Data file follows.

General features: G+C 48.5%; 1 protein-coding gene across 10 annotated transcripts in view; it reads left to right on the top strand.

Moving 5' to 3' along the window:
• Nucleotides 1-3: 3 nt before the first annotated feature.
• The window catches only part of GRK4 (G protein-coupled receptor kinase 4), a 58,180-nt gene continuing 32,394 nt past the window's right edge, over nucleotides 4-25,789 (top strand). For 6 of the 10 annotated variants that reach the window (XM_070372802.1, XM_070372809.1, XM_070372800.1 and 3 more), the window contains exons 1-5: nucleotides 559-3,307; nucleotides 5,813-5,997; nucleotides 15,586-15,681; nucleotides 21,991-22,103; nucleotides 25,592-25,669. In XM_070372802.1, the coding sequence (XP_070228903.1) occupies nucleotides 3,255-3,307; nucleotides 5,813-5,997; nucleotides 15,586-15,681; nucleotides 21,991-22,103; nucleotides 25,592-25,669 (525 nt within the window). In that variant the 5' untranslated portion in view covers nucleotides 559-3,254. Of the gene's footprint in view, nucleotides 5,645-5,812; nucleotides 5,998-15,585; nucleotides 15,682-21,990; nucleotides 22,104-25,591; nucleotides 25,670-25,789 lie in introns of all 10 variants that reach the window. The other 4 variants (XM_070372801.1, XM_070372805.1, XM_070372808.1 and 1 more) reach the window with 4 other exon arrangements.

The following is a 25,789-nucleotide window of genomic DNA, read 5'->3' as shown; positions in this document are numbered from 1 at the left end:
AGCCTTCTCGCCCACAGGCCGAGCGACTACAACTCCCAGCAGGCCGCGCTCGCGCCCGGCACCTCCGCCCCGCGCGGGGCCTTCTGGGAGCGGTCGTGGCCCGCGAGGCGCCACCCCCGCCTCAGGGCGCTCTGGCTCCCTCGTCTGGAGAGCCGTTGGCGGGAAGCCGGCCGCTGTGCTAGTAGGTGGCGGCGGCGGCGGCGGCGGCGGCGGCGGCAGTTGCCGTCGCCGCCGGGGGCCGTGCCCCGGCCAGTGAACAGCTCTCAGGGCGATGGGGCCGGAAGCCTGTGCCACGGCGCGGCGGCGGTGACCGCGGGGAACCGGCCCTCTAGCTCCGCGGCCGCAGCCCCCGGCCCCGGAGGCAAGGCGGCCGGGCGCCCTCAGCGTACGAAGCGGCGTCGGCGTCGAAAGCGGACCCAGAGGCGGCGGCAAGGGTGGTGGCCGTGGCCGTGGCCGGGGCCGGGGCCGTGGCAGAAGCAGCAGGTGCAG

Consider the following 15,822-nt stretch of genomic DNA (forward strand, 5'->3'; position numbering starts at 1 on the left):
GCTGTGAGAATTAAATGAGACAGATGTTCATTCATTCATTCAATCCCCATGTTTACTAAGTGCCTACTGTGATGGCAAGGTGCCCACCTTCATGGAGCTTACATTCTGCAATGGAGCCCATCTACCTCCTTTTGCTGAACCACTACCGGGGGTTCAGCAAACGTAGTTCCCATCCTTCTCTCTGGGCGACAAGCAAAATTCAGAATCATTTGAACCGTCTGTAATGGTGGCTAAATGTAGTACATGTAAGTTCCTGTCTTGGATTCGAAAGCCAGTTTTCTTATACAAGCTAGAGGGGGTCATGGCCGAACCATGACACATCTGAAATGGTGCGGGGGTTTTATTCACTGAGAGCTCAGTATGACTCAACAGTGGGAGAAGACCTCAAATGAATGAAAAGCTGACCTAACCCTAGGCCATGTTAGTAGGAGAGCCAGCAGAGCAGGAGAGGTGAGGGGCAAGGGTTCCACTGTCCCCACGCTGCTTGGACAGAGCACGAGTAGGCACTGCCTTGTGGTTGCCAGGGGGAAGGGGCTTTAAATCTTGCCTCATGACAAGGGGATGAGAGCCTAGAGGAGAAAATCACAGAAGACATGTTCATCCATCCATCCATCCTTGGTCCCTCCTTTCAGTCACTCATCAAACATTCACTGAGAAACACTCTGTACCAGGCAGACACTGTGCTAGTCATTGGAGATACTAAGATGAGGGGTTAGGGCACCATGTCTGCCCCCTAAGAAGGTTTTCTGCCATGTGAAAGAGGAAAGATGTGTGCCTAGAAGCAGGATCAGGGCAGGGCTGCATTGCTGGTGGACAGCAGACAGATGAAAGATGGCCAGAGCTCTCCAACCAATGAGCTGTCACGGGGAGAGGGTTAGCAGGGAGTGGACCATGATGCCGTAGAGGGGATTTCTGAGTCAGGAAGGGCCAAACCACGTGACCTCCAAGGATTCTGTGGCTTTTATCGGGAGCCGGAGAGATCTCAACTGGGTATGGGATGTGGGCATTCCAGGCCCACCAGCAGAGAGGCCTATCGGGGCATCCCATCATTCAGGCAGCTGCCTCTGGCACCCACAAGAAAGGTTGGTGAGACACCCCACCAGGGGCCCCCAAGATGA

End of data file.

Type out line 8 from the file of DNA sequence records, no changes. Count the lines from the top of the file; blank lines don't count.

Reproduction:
GCTGTGAGAATTAAATGAGACAGATGTTCATTCATTCATTCAATCCCCATGTTTACTAAGTGCCTACTGTGATGGCAAGGTGCCCACCTTCATGGAGCTTACATTCTGCAATGGAGCCCATCTACCTCCTTTTGCTGAACCACTACCGGGGGTTCAGCAAACGTAGTTCCCATCCTTCTCTCTGGGCGACAAGCAAAATTCAGAATCATTTGAACCGTCTGTAATGGTGGCTAAATGTAGTACATGTAAGTTCCTGTCTTGGATTCGAAAGCCAGTTTTCTTATACAAGCTAGAGGGGGTCATGGCCGAACCATGACACATCTGAAATGGTGCGGGGGTTTTATTCACTGAGAGCTCAGTATGACTCAACAGTGGGAGAAGACCTCAAATGAATGAAAAGCTGACCTAACCCTAGGCCATGTTAGTAGGAGAGCCAGCAGAGCAGGAGAGGTGAGGGGCAAGGGTTCCACTGTCCCCACGCTGCTTGGACAGAGCACGAGTAGGCACTGCCTTGTGGTTGCCAGGGGGAAGGGGCTTTAAATCTTGCCTCATGACAAGGGGATGAGAGCCTAGAGGAGAAAATCACAGAAGACATGTTCATCCATCCATCCATCCTTGGTCCCTCCTTTCAGTCACTCATCAAACATTCACTGAGAAACACTCTGTACCAGGCAGACACTGTGCTAGTCATTGGAGATACTAAGATGAGGGGTTAGGGCACCATGTCTGCCCCCTAAGAAGGTTTTCTGCCATGTGAAAGAGGAAAGATGTGTGCCTAGAAGCAGGATCAGGGCAGGGCTGCATTGCTGGTGGACAGCAGACAGATGAAAGATGGCCAGAGCTCTCCAACCAATGAGCTGTCACGGGGAGAGGGTTAGCAGGGAGTGGACCATGATGCCGTAGAGGGGATTTCTGAGTCAGGAAGGGCCAAACCACGTGACCTCCAAGGATTCTGTGGCTTTTATCGGGAGCCGGAGAGATCTCAACTGGGTATGGGATGTGGGCATTCCAGGCCCACCAGCAGAGAGGCCTATCGGGGCATCCCATCATTCAGGCAGCTGCCTCTGGCACCCACAAGAAAGGTTGGTGAGACACCCCACCAGGGGCCCCCAAGATGA